• Computational irreducibility describes “a problem without mathematical shortcuts, where the only way to determine the outcome is to perform each step of the program.” Even problems with seemingly simple rules can prove to be computationally irreducible.

  • Emergent phenomena “occur when the overall effect of individuals’ actions is different from what the individuals are doing. The actions of the system differ from the actions of the agents that comprise the system.” The coordinated movement of a school of fish provides an elegant example of when this phenomenon works well. The deaths caused by stampedes in large crowds of people illustrate what can happen in a crisis.

  • Non-ergodicity is the opposite of ergodicity, which describes a process that does not vary with time or experience. “It follows the same probabilities today as it did in the distant past and will in the distant future.” Our world is shaped by the interaction of humans, who are not always rational decision makers. Our world is non-ergodic. In addition, our decisions alter the future, as explained in George Soros’s theory of reflexivity.

  • Radical uncertainty captures those outcomes that are not only unexpected but also unforecastable. These are the unknown unknowns, the black swans, the unpredictable future events that cannot be modeled. Radical uncertainty is the natural outcome when mathematical irreducibility, emergent phenomena, and non-ergodicity are combined.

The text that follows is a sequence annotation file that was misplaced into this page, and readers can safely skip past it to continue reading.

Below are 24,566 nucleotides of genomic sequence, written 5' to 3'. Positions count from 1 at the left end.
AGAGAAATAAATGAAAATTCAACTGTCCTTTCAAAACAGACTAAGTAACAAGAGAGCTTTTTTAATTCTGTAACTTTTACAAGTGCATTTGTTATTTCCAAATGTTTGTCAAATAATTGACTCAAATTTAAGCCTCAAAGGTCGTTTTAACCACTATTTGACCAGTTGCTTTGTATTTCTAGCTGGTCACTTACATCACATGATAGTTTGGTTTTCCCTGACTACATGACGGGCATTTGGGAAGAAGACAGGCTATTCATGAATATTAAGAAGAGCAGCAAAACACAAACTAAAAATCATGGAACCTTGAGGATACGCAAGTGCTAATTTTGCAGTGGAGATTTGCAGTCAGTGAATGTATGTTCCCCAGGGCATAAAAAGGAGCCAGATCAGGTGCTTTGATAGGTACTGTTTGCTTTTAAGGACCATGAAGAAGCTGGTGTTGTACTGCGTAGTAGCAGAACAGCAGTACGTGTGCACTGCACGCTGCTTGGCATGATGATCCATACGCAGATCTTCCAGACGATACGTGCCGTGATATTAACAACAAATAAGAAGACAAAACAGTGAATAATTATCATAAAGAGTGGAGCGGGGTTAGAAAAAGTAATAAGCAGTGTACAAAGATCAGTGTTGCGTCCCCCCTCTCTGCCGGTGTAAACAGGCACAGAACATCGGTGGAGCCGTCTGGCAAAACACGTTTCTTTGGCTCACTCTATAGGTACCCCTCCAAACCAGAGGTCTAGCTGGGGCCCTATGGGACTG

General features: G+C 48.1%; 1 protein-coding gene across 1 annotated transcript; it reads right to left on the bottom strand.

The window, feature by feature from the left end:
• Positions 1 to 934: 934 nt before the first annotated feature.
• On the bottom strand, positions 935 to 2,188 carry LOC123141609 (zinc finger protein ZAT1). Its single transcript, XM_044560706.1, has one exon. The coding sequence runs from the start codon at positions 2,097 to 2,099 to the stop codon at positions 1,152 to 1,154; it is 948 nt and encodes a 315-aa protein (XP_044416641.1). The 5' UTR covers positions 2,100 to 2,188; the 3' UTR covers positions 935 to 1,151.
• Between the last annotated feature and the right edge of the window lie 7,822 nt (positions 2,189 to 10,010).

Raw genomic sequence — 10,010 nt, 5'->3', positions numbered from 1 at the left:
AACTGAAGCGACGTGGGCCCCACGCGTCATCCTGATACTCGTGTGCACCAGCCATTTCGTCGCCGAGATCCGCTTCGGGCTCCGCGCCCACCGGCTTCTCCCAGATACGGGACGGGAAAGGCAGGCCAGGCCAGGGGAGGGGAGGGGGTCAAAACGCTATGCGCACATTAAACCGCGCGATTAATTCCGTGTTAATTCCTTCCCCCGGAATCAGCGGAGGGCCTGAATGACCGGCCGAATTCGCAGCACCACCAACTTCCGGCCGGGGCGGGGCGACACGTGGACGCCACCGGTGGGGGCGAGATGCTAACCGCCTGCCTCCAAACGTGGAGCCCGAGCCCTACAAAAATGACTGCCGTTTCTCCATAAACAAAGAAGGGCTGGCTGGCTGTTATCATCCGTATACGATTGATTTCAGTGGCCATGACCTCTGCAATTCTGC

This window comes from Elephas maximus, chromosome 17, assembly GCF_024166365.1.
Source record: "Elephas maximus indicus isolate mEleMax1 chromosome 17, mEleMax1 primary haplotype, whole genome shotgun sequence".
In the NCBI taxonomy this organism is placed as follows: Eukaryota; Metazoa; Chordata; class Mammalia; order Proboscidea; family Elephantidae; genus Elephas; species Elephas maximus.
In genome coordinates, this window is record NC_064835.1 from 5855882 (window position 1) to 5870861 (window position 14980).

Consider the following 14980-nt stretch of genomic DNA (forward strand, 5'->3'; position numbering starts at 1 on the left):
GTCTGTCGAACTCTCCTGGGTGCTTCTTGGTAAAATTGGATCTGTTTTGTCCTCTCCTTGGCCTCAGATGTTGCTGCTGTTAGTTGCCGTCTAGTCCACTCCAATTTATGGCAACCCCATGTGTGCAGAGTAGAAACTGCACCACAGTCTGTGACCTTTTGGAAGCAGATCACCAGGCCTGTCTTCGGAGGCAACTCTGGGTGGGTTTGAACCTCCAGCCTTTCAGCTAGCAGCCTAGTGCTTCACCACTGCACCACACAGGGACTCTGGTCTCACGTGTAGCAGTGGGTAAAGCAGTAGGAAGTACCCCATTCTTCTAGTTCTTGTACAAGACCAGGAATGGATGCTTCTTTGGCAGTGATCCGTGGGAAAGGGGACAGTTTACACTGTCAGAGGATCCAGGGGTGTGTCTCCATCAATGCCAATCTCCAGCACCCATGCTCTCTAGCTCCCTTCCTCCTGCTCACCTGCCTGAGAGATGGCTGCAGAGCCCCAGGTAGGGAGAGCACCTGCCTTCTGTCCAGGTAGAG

How can we manage risk when faced with these four horsemen? The proposed approach replaces complex models with simple rules of thumb, or heuristics. Bookstaber turns to biology to provide examples. The cockroach is one of nature’s survivors. It has a single rule: “The cockroach simply scurries away when the little hairs on its legs vibrate from puffs of air, puffs that might signal an approaching predator, like you. That is all it does.” This is a sub-optimum solution in any one situation. Bookstaber argues that “being optimal in any given environment may not be optimal in the long run.” A simpler solution can prove more robust when a shock occurs.